Crocheted Scrubbies and Soap Holders

Even if you don’t know how to crochet – yet!

Two things you should know about me: I love to develop random skills and I’m not particularly talented in textile arts. I know my way around a simple sewing pattern and can do a total of three stitches with some yarn and a crochet hook, but I’ll not be dropping jaws with my skills anytime soon.

I learned to crochet from a youtube video (like this one) and quite a bit of trial and error. My scrubbies and soap holders utilize exactly one stitch (the most basic of basic stitches), but they’re soft and handmade and can be thrown in the washing machine over and over (amen!). The secret to these is that I don’t measure anything, I don’t keep up with how long my rows are other than by sight, and I just fold over and stitch two of the sides together when I think I’ve got a big enough piece. They vary in size, and I certainly don’t want anyone looking too closely at the mistakes, but people will feel so loved that you took the time to learn something solely to bless them.

For those of you who already knit or crochet, you can probably do much fancier projects, but I’ll stick with my beginner skills for now. If you made the soap above, it’s an extra step to make the gift even more special. This is also a great project for upper elementary school kids to learn, and it’s certainly doable for that age.

Whatever you do, keep it fun and lighthearted. Homemade gifts aren’t special because they’re perfect, they’re special because you took the time to make them. Leave the perfectionism at the door, because the charm of many of these is the slipped stitch, the chocolate chip that somehow settled down into the flour in the brownie mix, and the spot where your toddler just couldn’t keep her finger out of the soap as it set.

This is only the tip of the iceberg when it comes to homemade gifts, and I’d love to hear some of your favorites! Leave a comment to be entered to win a copy of my new book, A Way to Joy.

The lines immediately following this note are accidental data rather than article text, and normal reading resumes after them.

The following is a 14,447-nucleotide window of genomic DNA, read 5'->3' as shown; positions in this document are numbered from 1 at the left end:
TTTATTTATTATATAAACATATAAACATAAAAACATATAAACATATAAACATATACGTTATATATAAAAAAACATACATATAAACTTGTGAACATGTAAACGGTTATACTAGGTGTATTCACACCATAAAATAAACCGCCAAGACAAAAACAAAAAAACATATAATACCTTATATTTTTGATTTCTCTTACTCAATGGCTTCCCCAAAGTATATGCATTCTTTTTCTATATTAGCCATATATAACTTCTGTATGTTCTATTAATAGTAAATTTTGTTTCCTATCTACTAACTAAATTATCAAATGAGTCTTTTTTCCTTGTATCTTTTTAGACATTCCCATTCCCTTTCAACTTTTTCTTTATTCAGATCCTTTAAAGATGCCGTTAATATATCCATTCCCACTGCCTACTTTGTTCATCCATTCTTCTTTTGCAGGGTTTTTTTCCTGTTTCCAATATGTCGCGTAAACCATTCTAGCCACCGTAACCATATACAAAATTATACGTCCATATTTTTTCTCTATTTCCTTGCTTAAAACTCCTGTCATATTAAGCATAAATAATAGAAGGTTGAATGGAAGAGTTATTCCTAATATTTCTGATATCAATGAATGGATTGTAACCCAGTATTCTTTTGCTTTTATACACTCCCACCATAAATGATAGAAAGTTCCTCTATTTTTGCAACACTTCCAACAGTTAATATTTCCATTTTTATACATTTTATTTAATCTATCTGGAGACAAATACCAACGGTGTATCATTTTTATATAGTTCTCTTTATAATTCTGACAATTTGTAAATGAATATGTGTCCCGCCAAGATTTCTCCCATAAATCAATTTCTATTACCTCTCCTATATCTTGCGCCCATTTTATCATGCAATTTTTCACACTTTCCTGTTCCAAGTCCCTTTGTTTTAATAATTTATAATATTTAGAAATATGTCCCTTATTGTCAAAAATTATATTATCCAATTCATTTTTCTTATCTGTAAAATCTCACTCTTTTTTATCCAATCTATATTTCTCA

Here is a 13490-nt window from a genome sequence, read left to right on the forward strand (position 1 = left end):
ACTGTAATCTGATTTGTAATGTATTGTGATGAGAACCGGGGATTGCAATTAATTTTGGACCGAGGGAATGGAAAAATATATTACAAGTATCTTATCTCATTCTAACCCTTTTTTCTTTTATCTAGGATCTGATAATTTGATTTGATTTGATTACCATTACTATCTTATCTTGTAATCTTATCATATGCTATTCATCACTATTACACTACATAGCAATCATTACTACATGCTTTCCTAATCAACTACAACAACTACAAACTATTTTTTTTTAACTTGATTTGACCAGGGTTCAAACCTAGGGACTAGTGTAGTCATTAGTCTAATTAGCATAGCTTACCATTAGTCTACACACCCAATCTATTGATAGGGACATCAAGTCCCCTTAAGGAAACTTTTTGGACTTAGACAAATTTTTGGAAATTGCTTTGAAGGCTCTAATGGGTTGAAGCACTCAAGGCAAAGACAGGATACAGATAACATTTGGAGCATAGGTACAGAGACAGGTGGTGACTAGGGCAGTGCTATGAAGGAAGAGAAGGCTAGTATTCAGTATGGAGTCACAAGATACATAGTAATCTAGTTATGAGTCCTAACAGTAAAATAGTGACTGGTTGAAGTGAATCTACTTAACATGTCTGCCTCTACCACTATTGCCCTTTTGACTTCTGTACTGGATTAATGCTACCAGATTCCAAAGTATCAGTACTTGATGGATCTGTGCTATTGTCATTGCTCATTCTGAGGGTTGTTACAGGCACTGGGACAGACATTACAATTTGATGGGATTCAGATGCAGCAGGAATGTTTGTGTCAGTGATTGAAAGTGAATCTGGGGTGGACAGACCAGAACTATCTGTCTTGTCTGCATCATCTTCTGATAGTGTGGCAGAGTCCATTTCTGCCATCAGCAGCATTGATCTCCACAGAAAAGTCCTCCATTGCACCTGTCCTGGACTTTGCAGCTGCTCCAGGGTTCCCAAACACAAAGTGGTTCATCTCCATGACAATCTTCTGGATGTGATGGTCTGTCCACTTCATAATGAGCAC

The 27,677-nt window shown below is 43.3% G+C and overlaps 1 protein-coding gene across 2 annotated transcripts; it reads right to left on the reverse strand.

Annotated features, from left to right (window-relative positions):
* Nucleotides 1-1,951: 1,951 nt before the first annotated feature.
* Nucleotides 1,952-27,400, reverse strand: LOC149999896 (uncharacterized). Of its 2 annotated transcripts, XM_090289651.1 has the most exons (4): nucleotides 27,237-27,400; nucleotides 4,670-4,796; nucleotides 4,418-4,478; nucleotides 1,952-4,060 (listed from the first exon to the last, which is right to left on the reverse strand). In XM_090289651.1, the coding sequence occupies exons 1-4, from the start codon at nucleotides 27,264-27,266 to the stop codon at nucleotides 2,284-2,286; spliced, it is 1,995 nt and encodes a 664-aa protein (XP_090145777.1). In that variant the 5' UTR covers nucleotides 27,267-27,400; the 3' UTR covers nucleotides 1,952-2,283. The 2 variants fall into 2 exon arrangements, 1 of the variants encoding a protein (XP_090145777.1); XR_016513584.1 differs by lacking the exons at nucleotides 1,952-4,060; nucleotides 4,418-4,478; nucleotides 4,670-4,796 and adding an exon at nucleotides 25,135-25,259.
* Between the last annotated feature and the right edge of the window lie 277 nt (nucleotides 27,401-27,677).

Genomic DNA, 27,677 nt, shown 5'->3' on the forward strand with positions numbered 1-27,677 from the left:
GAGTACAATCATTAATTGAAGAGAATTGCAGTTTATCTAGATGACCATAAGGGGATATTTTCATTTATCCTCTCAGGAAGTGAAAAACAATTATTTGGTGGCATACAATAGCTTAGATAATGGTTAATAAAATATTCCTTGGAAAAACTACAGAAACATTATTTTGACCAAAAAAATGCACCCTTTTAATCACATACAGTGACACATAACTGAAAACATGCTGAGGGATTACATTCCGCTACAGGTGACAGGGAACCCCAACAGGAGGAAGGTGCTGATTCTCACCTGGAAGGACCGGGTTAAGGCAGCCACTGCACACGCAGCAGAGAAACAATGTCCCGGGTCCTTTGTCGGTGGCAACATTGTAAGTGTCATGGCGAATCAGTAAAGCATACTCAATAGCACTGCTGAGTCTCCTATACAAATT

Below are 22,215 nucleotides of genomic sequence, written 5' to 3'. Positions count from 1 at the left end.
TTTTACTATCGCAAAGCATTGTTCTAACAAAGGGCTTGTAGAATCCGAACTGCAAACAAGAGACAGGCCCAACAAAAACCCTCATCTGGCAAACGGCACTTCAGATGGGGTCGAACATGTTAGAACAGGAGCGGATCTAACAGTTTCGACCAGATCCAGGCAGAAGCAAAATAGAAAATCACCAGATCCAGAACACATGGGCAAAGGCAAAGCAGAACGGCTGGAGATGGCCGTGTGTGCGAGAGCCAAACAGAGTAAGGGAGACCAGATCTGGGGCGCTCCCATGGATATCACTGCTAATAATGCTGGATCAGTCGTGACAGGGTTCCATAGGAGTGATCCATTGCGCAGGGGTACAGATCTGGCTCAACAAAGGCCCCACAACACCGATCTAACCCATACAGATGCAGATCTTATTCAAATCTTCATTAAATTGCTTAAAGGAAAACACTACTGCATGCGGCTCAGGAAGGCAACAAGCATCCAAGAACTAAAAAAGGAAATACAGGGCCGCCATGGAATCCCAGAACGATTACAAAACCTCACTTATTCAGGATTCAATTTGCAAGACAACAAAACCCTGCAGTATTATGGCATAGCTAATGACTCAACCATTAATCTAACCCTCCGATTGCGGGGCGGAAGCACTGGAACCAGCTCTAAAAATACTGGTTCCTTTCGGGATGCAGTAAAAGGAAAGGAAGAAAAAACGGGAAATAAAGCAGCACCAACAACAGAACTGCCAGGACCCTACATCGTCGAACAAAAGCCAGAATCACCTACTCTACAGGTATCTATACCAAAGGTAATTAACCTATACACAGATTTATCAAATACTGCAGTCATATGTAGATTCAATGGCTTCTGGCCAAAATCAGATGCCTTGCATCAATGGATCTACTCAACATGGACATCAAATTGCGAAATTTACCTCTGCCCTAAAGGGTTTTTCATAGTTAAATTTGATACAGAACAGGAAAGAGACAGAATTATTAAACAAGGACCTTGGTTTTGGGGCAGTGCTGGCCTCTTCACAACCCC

The Way to Joy

Violet Gilbert is carrying the weight of her bitterness against her father. Not only does she feel crushed under the burden, but her faith is in tatters as well.

Nicholas Carson is a cowboy turned farmer who can’t shake his feelings for Violet no matter how many times she rebuffs him. He remembers the girl she used to be, and he’s fighting for the opportunity to see that girl again.

When Nicholas’s sister Lily enlists Violet to help with their yearly Christmas program, she has no idea Nicholas has been recruited to build the sets. As sparks fly and feelings grow, Violet struggles to forgive her father and imagine a future of joy and love. And when an unforeseen winter storm threatens both their lives and those of the school children, the two must work together to avoid disaster.

The Way to Joy – Amazon

Also, the box set for my Legacy series is currently on sale for only $0.99!

The Legacy Series BoxsetAmazon

 

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37 thoughts on “Welcome Guest – Malory Ford”

  1. You can grate Ivory soap, microwave it in short bursts, and shape it into snowball soaps.

    I make homemade chocolates: solids, chocolate-covered cherries, chocolate-covered coconut bon-bons, peanut butter cups, etc… plus fudge, and cookies.

  2. I like all arts and crafts, and they make great gifts. I also like giving things that hold memories. One year, I made my older children a memory quilt from their old tee-shirts with the organizations and events they had been in and the places they had been.

  3. What awesome ideas – I remember making lots of cookies, hard rock candy and fudge to wrap up as gifts as a child!

  4. I make homemade candy and fix little bowls to give out to some of my family. One year I made up oatmeal spice cookies in a jar to give out. Years ago my grandmother gave all of her grandkids little glass piggy banks with a quarter in them. She had about fifty grandkids at the time and everyone of them got their piggy bank.